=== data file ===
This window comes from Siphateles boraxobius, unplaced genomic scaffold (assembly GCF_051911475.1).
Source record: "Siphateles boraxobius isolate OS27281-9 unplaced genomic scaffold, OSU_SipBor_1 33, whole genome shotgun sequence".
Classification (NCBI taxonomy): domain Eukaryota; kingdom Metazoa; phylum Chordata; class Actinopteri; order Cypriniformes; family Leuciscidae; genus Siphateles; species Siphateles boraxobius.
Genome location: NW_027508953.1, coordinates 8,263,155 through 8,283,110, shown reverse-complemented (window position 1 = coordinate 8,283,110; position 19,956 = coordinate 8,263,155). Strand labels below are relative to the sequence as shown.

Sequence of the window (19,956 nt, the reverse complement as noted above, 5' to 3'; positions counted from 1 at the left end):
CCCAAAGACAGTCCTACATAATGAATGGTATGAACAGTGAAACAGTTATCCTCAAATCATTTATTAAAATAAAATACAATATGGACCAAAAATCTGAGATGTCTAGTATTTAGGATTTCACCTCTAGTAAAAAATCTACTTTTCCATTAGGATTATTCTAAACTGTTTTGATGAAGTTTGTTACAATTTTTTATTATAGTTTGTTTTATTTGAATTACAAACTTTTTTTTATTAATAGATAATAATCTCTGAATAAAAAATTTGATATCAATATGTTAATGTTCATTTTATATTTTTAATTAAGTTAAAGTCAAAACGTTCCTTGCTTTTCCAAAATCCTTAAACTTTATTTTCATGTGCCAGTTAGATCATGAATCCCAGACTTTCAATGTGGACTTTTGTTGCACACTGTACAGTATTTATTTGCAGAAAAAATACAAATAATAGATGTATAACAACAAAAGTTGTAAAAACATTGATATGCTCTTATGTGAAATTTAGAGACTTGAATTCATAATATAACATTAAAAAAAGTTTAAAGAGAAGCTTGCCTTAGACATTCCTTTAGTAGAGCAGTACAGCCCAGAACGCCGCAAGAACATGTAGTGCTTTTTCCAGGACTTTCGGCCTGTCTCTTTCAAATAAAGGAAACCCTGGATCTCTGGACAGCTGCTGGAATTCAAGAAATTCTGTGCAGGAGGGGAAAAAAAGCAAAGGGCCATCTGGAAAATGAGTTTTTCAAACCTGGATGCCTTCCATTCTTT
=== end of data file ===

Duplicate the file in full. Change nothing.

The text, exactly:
This window comes from Siphateles boraxobius, unplaced genomic scaffold (assembly GCF_051911475.1).
Source record: "Siphateles boraxobius isolate OS27281-9 unplaced genomic scaffold, OSU_SipBor_1 33, whole genome shotgun sequence".
Classification (NCBI taxonomy): domain Eukaryota; kingdom Metazoa; phylum Chordata; class Actinopteri; order Cypriniformes; family Leuciscidae; genus Siphateles; species Siphateles boraxobius.
Genome location: NW_027508953.1, coordinates 8,263,155 through 8,283,110, shown reverse-complemented (window position 1 = coordinate 8,283,110; position 19,956 = coordinate 8,263,155). Strand labels below are relative to the sequence as shown.

Sequence of the window (19,956 nt, the reverse complement as noted above, 5' to 3'; positions counted from 1 at the left end):
CCCAAAGACAGTCCTACATAATGAATGGTATGAACAGTGAAACAGTTATCCTCAAATCATTTATTAAAATAAAATACAATATGGACCAAAAATCTGAGATGTCTAGTATTTAGGATTTCACCTCTAGTAAAAAATCTACTTTTCCATTAGGATTATTCTAAACTGTTTTGATGAAGTTTGTTACAATTTTTTATTATAGTTTGTTTTATTTGAATTACAAACTTTTTTTTATTAATAGATAATAATCTCTGAATAAAAAATTTGATATCAATATGTTAATGTTCATTTTATATTTTTAATTAAGTTAAAGTCAAAACGTTCCTTGCTTTTCCAAAATCCTTAAACTTTATTTTCATGTGCCAGTTAGATCATGAATCCCAGACTTTCAATGTGGACTTTTGTTGCACACTGTACAGTATTTATTTGCAGAAAAAATACAAATAATAGATGTATAACAACAAAAGTTGTAAAAACATTGATATGCTCTTATGTGAAATTTAGAGACTTGAATTCATAATATAACATTAAAAAAAGTTTAAAGAGAAGCTTGCCTTAGACATTCCTTTAGTAGAGCAGTACAGCCCAGAACGCCGCAAGAACATGTAGTGCTTTTTCCAGGACTTTCGGCCTGTCTCTTTCAAATAAAGGAAACCCTGGATCTCTGGACAGCTGCTGGAATTCAAGAAATTCTGTGCAGGAGGGGAAAAAAAGCAAAGGGCCATCTGGAAAATGAGTTTTTCAAACCTGGATGCCTTCCATTCTTT